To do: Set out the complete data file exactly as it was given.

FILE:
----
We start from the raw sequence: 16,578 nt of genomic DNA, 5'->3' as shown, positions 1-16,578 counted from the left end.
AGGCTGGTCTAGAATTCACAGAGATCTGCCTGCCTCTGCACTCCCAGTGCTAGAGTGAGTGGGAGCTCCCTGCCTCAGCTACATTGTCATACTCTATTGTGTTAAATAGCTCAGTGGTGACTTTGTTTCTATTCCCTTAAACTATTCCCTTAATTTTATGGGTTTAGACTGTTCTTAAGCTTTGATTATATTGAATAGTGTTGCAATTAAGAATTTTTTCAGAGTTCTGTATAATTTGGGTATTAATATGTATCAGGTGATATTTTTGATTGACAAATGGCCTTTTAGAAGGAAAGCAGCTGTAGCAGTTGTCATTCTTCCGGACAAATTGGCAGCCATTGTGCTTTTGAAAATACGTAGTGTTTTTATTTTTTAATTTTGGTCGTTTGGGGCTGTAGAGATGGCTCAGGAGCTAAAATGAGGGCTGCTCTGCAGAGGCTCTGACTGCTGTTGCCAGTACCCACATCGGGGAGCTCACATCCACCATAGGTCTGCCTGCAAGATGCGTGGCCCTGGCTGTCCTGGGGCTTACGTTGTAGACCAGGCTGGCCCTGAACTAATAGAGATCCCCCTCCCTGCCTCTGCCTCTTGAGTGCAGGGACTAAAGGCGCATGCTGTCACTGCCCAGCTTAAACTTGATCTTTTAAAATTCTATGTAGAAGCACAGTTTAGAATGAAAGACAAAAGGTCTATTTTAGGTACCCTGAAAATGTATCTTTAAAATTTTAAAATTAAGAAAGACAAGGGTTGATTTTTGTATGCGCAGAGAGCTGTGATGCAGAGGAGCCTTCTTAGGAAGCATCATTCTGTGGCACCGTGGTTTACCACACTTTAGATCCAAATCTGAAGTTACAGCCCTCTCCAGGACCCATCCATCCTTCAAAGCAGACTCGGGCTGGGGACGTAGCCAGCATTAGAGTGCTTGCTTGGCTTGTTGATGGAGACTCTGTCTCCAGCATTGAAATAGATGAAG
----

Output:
We start from the raw sequence: 16,578 nt of genomic DNA, 5'->3' as shown, positions 1-16,578 counted from the left end.
AGGCTGGTCTAGAATTCACAGAGATCTGCCTGCCTCTGCACTCCCAGTGCTAGAGTGAGTGGGAGCTCCCTGCCTCAGCTACATTGTCATACTCTATTGTGTTAAATAGCTCAGTGGTGACTTTGTTTCTATTCCCTTAAACTATTCCCTTAATTTTATGGGTTTAGACTGTTCTTAAGCTTTGATTATATTGAATAGTGTTGCAATTAAGAATTTTTTCAGAGTTCTGTATAATTTGGGTATTAATATGTATCAGGTGATATTTTTGATTGACAAATGGCCTTTTAGAAGGAAAGCAGCTGTAGCAGTTGTCATTCTTCCGGACAAATTGGCAGCCATTGTGCTTTTGAAAATACGTAGTGTTTTTATTTTTTAATTTTGGTCGTTTGGGGCTGTAGAGATGGCTCAGGAGCTAAAATGAGGGCTGCTCTGCAGAGGCTCTGACTGCTGTTGCCAGTACCCACATCGGGGAGCTCACATCCACCATAGGTCTGCCTGCAAGATGCGTGGCCCTGGCTGTCCTGGGGCTTACGTTGTAGACCAGGCTGGCCCTGAACTAATAGAGATCCCCCTCCCTGCCTCTGCCTCTTGAGTGCAGGGACTAAAGGCGCATGCTGTCACTGCCCAGCTTAAACTTGATCTTTTAAAATTCTATGTAGAAGCACAGTTTAGAATGAAAGACAAAAGGTCTATTTTAGGTACCCTGAAAATGTATCTTTAAAATTTTAAAATTAAGAAAGACAAGGGTTGATTTTTGTATGCGCAGAGAGCTGTGATGCAGAGGAGCCTTCTTAGGAAGCATCATTCTGTGGCACCGTGGTTTACCACACTTTAGATCCAAATCTGAAGTTACAGCCCTCTCCAGGACCCATCCATCCTTCAAAGCAGACTCGGGCTGGGGACGTAGCCAGCATTAGAGTGCTTGCTTGGCTTGTTGATGGAGACTCTGTCTCCAGCATTGAAATAGATGAAG